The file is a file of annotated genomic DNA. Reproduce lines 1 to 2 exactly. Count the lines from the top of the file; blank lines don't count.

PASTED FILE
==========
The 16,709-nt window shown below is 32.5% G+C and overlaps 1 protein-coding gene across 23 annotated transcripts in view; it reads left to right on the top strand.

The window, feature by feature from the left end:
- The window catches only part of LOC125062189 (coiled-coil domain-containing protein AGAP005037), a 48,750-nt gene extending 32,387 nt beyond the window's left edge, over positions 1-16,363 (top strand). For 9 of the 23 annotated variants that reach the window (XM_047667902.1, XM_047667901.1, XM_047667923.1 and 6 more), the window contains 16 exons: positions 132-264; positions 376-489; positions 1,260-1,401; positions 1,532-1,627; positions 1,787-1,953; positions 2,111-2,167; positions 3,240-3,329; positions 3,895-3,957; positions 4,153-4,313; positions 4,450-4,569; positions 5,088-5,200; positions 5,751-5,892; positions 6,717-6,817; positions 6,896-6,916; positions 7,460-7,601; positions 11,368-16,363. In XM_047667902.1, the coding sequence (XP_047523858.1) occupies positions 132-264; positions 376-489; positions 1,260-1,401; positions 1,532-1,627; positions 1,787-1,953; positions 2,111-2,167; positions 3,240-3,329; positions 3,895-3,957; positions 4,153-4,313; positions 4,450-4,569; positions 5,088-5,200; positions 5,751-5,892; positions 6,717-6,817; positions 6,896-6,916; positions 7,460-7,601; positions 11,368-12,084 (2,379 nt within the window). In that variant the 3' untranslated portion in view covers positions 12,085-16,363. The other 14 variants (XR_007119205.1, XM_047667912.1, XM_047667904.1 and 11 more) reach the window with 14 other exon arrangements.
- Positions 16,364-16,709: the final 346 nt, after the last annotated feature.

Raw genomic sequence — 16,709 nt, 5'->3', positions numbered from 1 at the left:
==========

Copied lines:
The 16,709-nt window shown below is 32.5% G+C and overlaps 1 protein-coding gene across 23 annotated transcripts in view; it reads left to right on the top strand.

The window, feature by feature from the left end: